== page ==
How To Recover Compensation After Falling From A Ladder

People in many occupations have to use ladders to perform various tasks relating to their jobs. Their importance in completing work means ladders must be safe for people to use without fear of unnecessary accidents. When an employer does not invest proper time and maintenance in caring for ladders, workers can fall or sustain other possible injuries in accidents.

People who suffer injuries in these accidents will want to quickly seek the help of an experienced New York ladder fall attorney.

The United States Bureau of Labor Statistics (BLS) reports 59 fatal work injuries in New York City in 2020, less than the high of 191 in 1993 but more than the low of 56 in 2013 and 2016. The New York City Department of Health and Mental Hygiene reports that falls were over half (58 percent) of fatal unintentional injuries among construction workers, with most fatal falls occurring on scaffolds (25 percent), followed by ladders (16 percent) and roofs (11 percent).​

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New York Ladder Laws

How to Recover Compensation After Falling From a LadderNew York Labor Law § 240(1) establishes that property owners and general contractors can be strictly liable for injuries resulting from ladder falls. Strict liability is significant to victims in these cases because they will not have to prove negligence by a property owner or general contractor to prevail in an injury claim.

New York Safety & Health Code § 23-1.3 further provides that building owners and contractors must provide safe working conditions and workplaces for their employees. Construction workers in New York City have the right to sufficient safety devices necessary to perform their jobs, including, but not limited to, work materials and a controlled working environment.

Occupational Safety and Health Administration (OSHA) Standard Numbers 1926.1053 and 1910.23 also relate to ladders. OSHA rules dictate that employers must provide a stairway or ladder at all worker points of access when there is a break in elevation of 19 inches or more with no ramp, runway, embankment, or personnel hoist available.

If there is only a single point of access between levels, then employers must keep the access clear of obstacles to permit free passage by workers. Employers must ensure that at least one access point remains clear if levels have more than two access points.

Employers must also install all required stairway and ladder fall protection systems and ensure that a worksite will meet all stairway and ladder rules requirements before employees use stairways or ladders. Details of the standard are in Title 29 Code of Federal Regulations (CFR) § 1926.1050-1060.

Reasons Why Ladder Falls Happen in New York

Many people working on ladders make conscious efforts to minimize their risks of injuries but cannot avoid some accidents simply because of the negligence of others.

Some of the most common reasons that ladder accidents occur include, but are not limited to:

  • Oil, grease, or other hazards on ladders
  • Ladders loaded beyond their capacity
  • Falling objects
  • Ladders used for reasons other than their designed purposes
  • Placement of unsecured ladders on unstable, uneven, or slippery surfaces
  • Ladders tipping over
  • Placement of ladders in passageways where they will be more likely to be shifted or moved by other workers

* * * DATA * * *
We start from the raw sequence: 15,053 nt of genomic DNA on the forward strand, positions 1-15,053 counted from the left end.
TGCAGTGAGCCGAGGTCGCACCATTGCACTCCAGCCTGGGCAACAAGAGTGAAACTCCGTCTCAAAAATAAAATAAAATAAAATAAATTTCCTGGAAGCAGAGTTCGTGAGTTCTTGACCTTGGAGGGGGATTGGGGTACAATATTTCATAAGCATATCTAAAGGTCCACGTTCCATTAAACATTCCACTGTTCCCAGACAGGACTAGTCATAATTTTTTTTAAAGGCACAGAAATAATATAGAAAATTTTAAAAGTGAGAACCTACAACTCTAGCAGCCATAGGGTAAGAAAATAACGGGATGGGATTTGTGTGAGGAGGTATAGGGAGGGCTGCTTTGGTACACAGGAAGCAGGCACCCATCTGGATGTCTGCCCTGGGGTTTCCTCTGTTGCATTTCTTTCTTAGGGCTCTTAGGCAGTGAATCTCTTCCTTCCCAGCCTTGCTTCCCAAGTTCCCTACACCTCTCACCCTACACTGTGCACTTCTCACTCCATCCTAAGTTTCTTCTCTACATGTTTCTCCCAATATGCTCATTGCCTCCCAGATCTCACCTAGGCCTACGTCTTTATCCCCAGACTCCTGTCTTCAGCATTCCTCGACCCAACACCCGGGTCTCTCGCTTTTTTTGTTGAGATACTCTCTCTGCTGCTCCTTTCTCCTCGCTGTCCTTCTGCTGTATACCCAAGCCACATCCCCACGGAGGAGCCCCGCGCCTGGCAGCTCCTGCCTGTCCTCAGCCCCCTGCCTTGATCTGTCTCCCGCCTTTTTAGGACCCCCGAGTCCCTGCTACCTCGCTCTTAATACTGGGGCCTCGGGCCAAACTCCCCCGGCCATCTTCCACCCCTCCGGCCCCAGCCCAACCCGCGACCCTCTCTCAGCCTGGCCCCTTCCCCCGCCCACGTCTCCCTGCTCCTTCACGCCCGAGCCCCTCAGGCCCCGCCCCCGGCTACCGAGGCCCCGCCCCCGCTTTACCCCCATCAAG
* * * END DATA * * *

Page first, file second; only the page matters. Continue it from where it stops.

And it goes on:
• Ladders built on job sites with unevenly-spaced or crooked rungs
  • Unsecured ladders placed on unstable, uneven, or slippery surfaces
  • A-frame ladders used in closed positions
  • Placement of ladder where conductive rails can involve exposure to electricity
  • Defects in ladder designs
  • People or vehicles colliding with ladders
  • Failure of workers to follow safety procedures​

Types of Ladder Fall Injuries

Falls from ladders usually involve workers falling from significant heights. Such falls involve people hitting the ground with tremendous force, but some workers can also strike other objects while falling, worsening their injuries.

Any person who falls from a ladder must receive proper medical attention right away to get an accurate diagnosis of their condition and create a medical record that will be critical for any subsequent injury claim. Most insurance companies will not pay anything without proof of injuries, and receiving medical care ensures that you have a medical professional on the record stating that you suffered injuries and also speaking to the severity of such damages.

Some of the kinds of injuries that can result from ladder falls can include, but are not limited to:

  • Traumatic brain injuries (TBIs)
  • Closed head injuries
  • Skull fractures
  • Concussions
  • Spinal cord injuries
  • Paralysis
  • Fractures or broken bones
  • Contusions
  • Lacerations
  • Back injuries
  • Herniated discs
  • Knee injuries
  • Joint damage
  • Leg injuries
  • Sprains and strains
  • Neck injuries
  • Arm injuries
  • Internal injuries
  • Permanent nerve injuries

If a worker dies because of a fall from a ladder, New York Estates, Powers & Trusts Law§ 5-4.1 establishes the cause of action for a wrongful death claim. The law explicitly empowers the action by a personal representative, meaning that family members cannot file wrongful death lawsuits unless they are also the personal representative of a decedent’s estate.

Damages go to parties eligible to recover under intestate law, in proportion to financial losses, except that in cases involving a surviving spouse and parents but no children or grandchildren, the parents can also recover in proportion to their financial loss.

Financial damages to the next of kin can include loss of support, voluntary assistance, possible inheritance, and any medical and funeral expenses incidental to death. Gonzalez v. New York City Housing Authority, 77 N.Y.2d 663, 569 N.Y.S.2d 915 (1991) was a case in which the New York State Court of Appeals held that factors relevant to the decedent’s earning potential can determine a financial loss arising from the death of a wage earner.

These include present and future earnings, the potential for advancement, and the probability of means to support heirs, as well as factors regarding the decedent’s age, character and condition, and the circumstances of the distributees.​

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Damages in New York Ladder Accident Cases

If a ladder accident case happens to go to a court of law, a victim may recover compensation, better known as damages, for all of their losses. Damages usually come in economic and non-economic forms.